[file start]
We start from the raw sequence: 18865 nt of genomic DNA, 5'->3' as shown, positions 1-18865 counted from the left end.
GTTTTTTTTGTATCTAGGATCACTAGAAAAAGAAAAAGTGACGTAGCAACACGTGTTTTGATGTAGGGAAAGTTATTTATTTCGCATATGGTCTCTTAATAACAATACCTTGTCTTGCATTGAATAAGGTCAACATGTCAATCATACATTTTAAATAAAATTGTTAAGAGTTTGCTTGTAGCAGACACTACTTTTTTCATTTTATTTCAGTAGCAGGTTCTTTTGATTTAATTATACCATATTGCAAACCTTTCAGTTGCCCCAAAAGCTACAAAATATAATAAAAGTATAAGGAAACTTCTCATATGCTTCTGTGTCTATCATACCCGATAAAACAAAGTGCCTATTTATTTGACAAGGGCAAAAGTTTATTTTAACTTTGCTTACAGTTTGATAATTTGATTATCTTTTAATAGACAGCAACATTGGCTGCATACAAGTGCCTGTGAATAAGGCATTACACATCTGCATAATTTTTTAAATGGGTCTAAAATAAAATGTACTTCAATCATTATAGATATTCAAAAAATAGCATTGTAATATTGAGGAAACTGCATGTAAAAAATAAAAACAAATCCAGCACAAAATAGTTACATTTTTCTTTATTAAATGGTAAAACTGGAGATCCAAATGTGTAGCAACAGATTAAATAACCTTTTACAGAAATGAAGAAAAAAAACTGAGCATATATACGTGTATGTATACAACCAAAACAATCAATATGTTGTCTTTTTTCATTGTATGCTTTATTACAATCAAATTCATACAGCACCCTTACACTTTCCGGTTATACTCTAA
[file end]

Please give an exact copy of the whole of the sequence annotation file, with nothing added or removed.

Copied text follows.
We start from the raw sequence: 18865 nt of genomic DNA, 5'->3' as shown, positions 1-18865 counted from the left end.
GTTTTTTTTGTATCTAGGATCACTAGAAAAAGAAAAAGTGACGTAGCAACACGTGTTTTGATGTAGGGAAAGTTATTTATTTCGCATATGGTCTCTTAATAACAATACCTTGTCTTGCATTGAATAAGGTCAACATGTCAATCATACATTTTAAATAAAATTGTTAAGAGTTTGCTTGTAGCAGACACTACTTTTTTCATTTTATTTCAGTAGCAGGTTCTTTTGATTTAATTATACCATATTGCAAACCTTTCAGTTGCCCCAAAAGCTACAAAATATAATAAAAGTATAAGGAAACTTCTCATATGCTTCTGTGTCTATCATACCCGATAAAACAAAGTGCCTATTTATTTGACAAGGGCAAAAGTTTATTTTAACTTTGCTTACAGTTTGATAATTTGATTATCTTTTAATAGACAGCAACATTGGCTGCATACAAGTGCCTGTGAATAAGGCATTACACATCTGCATAATTTTTTAAATGGGTCTAAAATAAAATGTACTTCAATCATTATAGATATTCAAAAAATAGCATTGTAATATTGAGGAAACTGCATGTAAAAAATAAAAACAAATCCAGCACAAAATAGTTACATTTTTCTTTATTAAATGGTAAAACTGGAGATCCAAATGTGTAGCAACAGATTAAATAACCTTTTACAGAAATGAAGAAAAAAAACTGAGCATATATACGTGTATGTATACAACCAAAACAATCAATATGTTGTCTTTTTTCATTGTATGCTTTATTACAATCAAATTCATACAGCACCCTTACACTTTCCGGTTATACTCTAA